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Crowd-sourcing the future of the NHS


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    Katie Mantell

As the NHS struggles to meet rising demand amid funding constraints and a growing sense of crisis in social care, it can be difficult to look beyond the immediate pressures and think ahead to the longer term future of health and social care in England.

Last year, in a bid to look beyond the here and now, we started a programme of work to generate new thinking on the future of the NHS – thinking unconstrained by today’s limitations and boundaries. We asked experts both inside and outside the Fund to set free their imaginations on a range of ‘What if…’ scenarios for the future of health and care.

Their essays challenged us to consider scenarios such as a carbon-neutral NHS, an NHS in a world in which antibiotics stopped working and a society in which obesity were eradicated, among others.

Then, aware that we might be constrained by our own particular world view and lists of contacts, we decided to throw the net wider and invite anyone – patients, carers, students, those working in health and care – to share their vision of a hypothetical future for health and care, in the Fund’s first-ever essay competition.

It was a bit of an experiment. We weren’t sure how many people – if anyone – would apply. We assembled a panel of judges, contacted universities and other organisations to spread the word, shared widely on social media, and set a closing date of 3 January.

And over the Christmas holidays, the essays piled in. This past week I’ve had the privilege of reading all 94 essays we received. As you’d probably expect, they covered a wide range of subjects – from an NHS with no immigration to an NHS dominated by artificial intelligence – and reflected different writing styles and author experiences.

Nevertheless, there were some recurring themes. A large number of essays focused on what I’d describe as a more holistic, non-medicalised vision of health. These essays imagine a world in which we’ve broken down the divisions between mental and physical health; a world in which promoting healthy living is a cornerstone of all government and NHS policies; a world in which doctors prescribe healthy activities as readily as they prescribe drugs. None of these ideas are new, but the fact that such a range of people were able to take a leap of faith and imagine what might need to happen to achieve these hypothetical scenarios gave me a real sense of what might be possible.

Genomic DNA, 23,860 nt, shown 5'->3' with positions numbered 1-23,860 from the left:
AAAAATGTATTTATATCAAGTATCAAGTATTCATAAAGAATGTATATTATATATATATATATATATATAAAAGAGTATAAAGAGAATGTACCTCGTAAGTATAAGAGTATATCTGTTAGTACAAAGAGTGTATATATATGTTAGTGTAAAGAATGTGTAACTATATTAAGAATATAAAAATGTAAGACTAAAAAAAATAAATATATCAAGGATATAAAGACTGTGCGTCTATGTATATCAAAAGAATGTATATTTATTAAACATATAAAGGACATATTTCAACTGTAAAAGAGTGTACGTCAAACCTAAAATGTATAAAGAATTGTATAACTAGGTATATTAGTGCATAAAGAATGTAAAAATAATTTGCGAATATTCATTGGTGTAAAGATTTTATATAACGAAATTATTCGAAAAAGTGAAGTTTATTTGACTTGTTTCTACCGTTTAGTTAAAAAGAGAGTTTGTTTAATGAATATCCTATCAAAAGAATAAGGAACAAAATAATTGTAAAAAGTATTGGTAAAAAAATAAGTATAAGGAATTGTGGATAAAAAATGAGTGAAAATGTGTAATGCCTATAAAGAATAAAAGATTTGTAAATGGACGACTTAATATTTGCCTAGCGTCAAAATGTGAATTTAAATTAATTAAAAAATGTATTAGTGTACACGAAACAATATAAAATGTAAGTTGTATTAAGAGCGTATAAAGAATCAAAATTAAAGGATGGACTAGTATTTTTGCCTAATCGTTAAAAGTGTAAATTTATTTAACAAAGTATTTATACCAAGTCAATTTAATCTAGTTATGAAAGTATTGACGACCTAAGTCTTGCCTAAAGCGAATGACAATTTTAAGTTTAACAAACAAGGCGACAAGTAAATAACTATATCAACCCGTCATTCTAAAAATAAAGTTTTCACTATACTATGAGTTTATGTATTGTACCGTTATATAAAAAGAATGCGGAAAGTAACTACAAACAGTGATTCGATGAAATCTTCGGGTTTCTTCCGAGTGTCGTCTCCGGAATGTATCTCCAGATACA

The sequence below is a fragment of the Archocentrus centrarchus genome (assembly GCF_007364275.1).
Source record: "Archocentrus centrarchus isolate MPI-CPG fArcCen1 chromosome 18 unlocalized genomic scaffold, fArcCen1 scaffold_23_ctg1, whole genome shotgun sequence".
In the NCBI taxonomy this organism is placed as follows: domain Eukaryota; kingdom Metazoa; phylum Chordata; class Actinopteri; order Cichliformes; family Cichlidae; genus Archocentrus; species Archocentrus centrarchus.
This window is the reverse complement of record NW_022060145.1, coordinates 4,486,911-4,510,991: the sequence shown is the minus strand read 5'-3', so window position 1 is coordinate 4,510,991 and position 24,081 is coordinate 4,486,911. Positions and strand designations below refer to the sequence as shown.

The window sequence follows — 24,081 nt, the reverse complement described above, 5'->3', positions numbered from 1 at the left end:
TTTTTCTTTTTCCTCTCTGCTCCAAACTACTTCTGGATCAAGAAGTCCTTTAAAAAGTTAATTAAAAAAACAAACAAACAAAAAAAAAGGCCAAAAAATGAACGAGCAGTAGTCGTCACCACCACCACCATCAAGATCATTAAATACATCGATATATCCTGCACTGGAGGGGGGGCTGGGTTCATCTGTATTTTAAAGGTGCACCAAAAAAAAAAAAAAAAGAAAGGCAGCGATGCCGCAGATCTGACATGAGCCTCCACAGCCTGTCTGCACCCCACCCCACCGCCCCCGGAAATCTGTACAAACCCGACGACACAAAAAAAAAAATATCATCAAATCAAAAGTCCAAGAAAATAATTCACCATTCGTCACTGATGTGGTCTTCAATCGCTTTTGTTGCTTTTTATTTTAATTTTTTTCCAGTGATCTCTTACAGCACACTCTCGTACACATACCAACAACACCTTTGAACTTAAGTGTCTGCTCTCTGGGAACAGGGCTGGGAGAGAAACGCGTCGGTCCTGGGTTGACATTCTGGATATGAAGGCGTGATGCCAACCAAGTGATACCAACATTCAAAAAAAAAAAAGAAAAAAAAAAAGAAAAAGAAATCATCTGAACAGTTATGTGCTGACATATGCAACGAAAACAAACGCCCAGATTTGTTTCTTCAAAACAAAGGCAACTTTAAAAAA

If the tumultuous political events of 2016 have taught me anything, it’s that people can have unexpected and very different views of the world, and that change of the kind many thought impossible can happen – for better or for worse. As one author, writing about how we could drastically change our behaviour to reduce health inequalities, put it: ‘We have done it with seatbelts and dog poo. A combination of legislation and individual expectation changes culture. The NHS needs to lead on this’.

As you might expect, the long-term sustainability of the NHS was another recurring theme, with many essays imagining different ways of funding and managing the NHS. These ranged from social insurance, to refusing to treat ‘self-inflicted diseases’, to offering cashback to encourage patients to pay privately rather than using the NHS.

Several essays suggested that the future survival of the NHS as a tax-funded service, free at the point of use, depends on us engaging young people in the principles of the NHS and how it works. One author proposed developing ‘a health and social care service akin to youth military service in some countries’, arguing that ‘this social movement will be the start of a renaissance of the NHS’. Another author – a 19-year-old student who has experienced failings of care in the mental health system – touched on a similar point, saying, ‘I do not really know how the [health] system works. Maybe a little bit of self-promotion and explanation for students and school children alike could be a good first step, just to help … understanding’.

With so many thoughtful essays, covering such a range of issues, from such a diversity of perspectives, it won’t be easy to choose a winner. The judging panel meets next week and I’m expecting we’ll have some lively debate before coming to a decision. It’s challenging to take a leap forward in our thinking at a time when the health and social care system is under unprecedented financial and operational pressures; technological and medical advances are moving so fast; and other aspects of society (eg, health inequalities) are changing so little. We hope that our ‘The NHS if…’ series has helped people pause for a moment and think beyond the here and now. Keep an eye out for the publication of our winning essay and runner-up next month.